Costa Rica’s Supreme Court Just Gave the Country 18 Months to Legalize Gay Marriage … or Else

Costa Rica’s Supreme Court Just Gave the Country 18 Months to Legalize Gay Marriage … or Else

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The Supreme Court of Costa Rica just ruled the country’s laws banning same-sex marriage as unconstitutional and said legislators have 18 months to legalize marriage equality or else it’ll become legal by default. The Costa Rica gay marriage decision comes three months after the Central American country elected a pro-LGBTQ president and seven months after a regional court listed Costa Rica among 19 other member countries that must legalize marriage equality under its dictates.

The Costa Rica gay marriage decision says that if legislators doesn’t create a law legalizing same-sex marriage within 18 months, marriage equality will become legal anyway since the court also ruled the country’s same-sex marriage ban as unconstitutional and, therefore, invalid.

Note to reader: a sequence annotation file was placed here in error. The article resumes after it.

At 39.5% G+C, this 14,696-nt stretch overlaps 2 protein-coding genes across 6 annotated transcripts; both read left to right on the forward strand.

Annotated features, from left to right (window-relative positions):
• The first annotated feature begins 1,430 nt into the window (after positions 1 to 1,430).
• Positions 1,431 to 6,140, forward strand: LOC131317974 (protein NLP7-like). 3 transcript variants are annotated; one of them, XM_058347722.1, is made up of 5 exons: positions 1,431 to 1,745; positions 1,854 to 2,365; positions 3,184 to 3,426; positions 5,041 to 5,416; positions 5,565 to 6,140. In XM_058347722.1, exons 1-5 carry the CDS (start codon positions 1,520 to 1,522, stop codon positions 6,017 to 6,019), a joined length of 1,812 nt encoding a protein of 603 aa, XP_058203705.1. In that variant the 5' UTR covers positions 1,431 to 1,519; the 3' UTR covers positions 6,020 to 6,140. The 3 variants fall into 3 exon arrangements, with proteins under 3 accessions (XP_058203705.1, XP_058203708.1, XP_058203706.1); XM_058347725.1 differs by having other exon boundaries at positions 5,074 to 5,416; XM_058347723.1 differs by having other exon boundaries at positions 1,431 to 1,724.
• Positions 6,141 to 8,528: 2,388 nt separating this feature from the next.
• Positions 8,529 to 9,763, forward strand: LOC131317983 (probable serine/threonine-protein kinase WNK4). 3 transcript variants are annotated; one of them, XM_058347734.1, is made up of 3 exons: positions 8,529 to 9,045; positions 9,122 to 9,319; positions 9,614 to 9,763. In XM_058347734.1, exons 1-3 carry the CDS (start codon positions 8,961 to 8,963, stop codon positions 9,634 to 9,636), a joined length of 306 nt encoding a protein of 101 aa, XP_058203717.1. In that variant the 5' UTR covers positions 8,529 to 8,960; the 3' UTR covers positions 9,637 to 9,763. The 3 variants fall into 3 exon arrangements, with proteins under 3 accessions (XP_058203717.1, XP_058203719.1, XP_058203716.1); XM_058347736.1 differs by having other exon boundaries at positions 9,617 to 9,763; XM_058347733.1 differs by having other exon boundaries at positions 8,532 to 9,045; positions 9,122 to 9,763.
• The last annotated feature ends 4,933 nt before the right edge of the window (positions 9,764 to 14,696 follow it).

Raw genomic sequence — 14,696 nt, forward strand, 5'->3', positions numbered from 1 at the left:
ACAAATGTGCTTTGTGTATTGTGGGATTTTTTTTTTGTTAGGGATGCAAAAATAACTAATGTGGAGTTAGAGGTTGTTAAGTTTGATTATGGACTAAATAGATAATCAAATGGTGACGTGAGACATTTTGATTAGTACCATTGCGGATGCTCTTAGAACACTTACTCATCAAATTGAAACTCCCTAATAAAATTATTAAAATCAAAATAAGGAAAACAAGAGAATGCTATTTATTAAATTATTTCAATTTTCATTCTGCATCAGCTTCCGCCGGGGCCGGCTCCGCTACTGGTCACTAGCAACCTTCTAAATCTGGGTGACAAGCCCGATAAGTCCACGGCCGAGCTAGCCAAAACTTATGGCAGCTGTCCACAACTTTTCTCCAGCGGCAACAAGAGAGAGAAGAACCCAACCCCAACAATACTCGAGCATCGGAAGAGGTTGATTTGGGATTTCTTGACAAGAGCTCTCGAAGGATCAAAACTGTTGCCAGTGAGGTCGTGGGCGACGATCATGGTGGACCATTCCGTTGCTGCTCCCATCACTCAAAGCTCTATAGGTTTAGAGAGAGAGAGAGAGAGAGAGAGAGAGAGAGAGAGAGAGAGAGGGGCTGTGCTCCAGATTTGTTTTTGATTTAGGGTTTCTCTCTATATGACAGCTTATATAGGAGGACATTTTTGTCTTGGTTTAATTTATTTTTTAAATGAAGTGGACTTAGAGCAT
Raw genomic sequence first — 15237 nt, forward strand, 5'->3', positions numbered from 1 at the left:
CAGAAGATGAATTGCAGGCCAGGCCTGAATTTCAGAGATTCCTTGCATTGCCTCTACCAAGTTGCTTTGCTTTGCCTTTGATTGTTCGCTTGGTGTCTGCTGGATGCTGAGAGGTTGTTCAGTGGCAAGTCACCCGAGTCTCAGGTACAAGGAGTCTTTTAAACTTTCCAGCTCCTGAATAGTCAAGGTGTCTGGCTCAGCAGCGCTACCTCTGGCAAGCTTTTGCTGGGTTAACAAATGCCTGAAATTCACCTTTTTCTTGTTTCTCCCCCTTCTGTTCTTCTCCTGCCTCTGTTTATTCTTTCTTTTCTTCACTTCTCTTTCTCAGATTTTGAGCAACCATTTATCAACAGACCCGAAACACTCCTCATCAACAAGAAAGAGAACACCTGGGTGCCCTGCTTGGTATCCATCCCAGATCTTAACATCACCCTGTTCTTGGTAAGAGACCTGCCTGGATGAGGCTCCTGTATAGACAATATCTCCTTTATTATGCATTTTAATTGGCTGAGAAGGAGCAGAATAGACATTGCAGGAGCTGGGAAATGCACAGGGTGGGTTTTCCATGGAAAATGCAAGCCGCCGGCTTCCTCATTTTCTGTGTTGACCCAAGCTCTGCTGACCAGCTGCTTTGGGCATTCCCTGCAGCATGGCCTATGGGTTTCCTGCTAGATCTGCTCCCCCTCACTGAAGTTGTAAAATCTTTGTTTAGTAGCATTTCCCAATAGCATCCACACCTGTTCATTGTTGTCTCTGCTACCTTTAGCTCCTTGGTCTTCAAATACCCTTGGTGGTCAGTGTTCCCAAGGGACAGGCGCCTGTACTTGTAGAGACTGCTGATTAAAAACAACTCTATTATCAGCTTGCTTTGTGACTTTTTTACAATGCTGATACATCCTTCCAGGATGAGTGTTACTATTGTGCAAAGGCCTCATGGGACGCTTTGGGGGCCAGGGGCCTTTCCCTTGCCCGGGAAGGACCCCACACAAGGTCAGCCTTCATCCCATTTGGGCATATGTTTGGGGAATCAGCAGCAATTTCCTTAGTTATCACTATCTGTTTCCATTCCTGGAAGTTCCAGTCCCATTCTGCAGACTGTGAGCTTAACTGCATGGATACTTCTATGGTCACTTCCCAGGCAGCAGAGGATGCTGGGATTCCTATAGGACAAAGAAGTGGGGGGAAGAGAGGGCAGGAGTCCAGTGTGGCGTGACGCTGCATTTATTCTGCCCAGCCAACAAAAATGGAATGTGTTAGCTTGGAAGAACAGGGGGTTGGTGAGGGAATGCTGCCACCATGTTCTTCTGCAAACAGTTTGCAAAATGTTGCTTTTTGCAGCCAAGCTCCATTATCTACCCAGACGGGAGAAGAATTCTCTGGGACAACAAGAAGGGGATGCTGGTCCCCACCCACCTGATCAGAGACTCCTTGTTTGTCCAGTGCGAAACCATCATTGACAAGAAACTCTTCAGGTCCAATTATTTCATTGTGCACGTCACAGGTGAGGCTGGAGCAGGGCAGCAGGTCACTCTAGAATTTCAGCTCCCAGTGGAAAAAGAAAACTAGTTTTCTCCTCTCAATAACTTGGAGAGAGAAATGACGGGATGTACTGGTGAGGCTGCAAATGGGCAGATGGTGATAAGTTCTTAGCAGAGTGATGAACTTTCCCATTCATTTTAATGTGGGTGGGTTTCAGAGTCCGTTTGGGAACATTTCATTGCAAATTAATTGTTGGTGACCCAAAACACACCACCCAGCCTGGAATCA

But considering how fractured Costa Rica’s legislative assembly is — it’s split between members of seven different political parties, 14 (out of 57) of which belong to the evangelical National Restoration Party — it’s unclear how easy it’ll be for them to craft a marriage equality law, or whether it’ll try and create a watered-down compromise with second-rate civil unions.

In January 2018, the Inter-American Court of Human Rights (IACHR) ruled that Costa Rica and the court’s 19 other member states must recognize the validity of same-sex marriages, although it didn’t say how or by when.

The IACHR controls “neither the purse nor the sword,” meaning it can’t force member states to abide by its rulings. It’s entirely up to politicians to enforce the rulings, though it seems the Costa Rica’s Supreme Court has helped push the IACHR’s ruling into action.

It’ll be interesting to see how the Costa Rica gay marriage decision gets implemented since 26% of Costa Ricans identify as evangelical and 61% of all citizens oppose marriage equality.

Even still, Costa Rica has a good record of granting LGBTQ rights to its citizens, including the rights of LGBTQ people to donate blood, serve in the civil defense force and to be protected from discrimination in housing, employment and public accommodations. However, the country lacks same-sex adoption, the right to change one’s gender in an official capacity and, for now, marriage.

What do you think of the Costa Rica gay marriage decision?


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